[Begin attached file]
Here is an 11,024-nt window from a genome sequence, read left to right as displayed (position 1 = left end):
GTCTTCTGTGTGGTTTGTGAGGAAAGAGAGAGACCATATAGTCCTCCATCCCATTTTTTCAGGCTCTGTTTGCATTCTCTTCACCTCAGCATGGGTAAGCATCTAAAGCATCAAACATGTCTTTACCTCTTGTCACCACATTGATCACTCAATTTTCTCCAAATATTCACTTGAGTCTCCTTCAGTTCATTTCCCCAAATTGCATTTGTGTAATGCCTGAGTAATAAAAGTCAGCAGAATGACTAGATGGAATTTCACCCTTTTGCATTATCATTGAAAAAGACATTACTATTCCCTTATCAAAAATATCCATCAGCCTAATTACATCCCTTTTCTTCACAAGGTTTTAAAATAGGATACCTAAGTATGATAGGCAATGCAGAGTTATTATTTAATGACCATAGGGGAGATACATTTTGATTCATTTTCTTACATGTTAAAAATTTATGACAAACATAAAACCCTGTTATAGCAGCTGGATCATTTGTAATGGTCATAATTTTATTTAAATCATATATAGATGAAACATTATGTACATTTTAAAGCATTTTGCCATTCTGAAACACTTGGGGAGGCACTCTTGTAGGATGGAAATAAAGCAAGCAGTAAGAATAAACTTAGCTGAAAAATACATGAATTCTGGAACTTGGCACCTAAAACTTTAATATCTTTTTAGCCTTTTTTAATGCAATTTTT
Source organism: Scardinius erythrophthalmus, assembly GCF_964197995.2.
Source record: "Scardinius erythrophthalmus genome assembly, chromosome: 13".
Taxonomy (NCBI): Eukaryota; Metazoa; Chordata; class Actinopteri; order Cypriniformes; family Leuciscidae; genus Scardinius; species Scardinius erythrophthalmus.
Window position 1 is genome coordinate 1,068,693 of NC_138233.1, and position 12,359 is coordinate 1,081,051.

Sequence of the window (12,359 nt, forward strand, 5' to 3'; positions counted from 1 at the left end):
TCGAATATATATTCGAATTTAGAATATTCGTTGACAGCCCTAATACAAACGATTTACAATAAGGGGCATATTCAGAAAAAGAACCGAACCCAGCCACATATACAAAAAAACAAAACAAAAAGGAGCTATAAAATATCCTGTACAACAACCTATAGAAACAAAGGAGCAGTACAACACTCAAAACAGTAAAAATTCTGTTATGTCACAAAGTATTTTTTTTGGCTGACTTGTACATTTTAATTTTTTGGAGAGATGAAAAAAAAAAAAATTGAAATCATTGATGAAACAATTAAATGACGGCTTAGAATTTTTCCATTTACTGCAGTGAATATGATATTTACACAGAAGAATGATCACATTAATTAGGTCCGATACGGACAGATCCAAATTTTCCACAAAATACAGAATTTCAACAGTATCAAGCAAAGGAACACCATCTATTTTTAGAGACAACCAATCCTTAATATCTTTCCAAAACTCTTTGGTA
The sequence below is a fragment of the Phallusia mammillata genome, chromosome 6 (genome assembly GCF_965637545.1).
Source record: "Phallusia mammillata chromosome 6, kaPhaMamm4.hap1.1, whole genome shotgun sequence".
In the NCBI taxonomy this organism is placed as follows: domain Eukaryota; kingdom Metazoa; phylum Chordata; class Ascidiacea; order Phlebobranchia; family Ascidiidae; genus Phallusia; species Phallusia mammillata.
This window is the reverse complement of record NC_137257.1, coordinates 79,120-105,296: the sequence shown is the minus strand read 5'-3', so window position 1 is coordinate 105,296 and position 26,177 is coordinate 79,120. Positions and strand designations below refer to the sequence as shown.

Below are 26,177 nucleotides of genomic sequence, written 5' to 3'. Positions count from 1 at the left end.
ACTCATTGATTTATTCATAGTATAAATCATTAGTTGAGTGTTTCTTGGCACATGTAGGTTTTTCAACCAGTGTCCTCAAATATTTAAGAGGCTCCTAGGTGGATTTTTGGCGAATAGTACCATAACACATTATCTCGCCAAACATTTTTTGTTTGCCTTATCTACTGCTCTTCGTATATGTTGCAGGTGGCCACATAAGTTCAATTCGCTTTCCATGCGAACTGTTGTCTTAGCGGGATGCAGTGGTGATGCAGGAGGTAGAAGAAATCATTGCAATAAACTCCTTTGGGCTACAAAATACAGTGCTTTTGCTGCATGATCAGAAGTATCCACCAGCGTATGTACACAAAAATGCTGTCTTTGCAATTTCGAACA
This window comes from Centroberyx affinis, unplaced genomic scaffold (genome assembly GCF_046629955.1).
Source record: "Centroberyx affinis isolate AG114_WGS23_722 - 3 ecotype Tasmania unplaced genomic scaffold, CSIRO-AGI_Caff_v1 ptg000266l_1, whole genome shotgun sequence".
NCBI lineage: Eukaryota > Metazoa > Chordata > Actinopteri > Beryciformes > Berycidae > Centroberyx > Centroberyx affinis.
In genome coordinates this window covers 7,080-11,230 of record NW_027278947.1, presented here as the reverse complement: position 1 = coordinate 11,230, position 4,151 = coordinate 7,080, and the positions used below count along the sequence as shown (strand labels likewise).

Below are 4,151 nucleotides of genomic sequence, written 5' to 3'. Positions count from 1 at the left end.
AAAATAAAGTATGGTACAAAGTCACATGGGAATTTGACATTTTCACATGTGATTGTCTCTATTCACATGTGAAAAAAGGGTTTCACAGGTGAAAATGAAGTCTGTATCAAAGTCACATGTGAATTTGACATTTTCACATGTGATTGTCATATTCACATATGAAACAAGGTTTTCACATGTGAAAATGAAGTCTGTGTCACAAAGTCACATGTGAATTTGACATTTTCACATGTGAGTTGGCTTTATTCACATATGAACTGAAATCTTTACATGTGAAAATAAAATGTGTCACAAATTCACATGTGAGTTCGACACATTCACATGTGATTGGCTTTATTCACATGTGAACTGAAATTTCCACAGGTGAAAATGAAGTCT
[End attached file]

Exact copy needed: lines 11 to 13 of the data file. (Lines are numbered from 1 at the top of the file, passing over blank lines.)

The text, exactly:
In the NCBI taxonomy this organism is placed as follows: domain Eukaryota; kingdom Metazoa; phylum Chordata; class Ascidiacea; order Phlebobranchia; family Ascidiidae; genus Phallusia; species Phallusia mammillata.
This window is the reverse complement of record NC_137257.1, coordinates 79,120-105,296: the sequence shown is the minus strand read 5'-3', so window position 1 is coordinate 105,296 and position 26,177 is coordinate 79,120. Positions and strand designations below refer to the sequence as shown.

Below are 26,177 nucleotides of genomic sequence, written 5' to 3'. Positions count from 1 at the left end.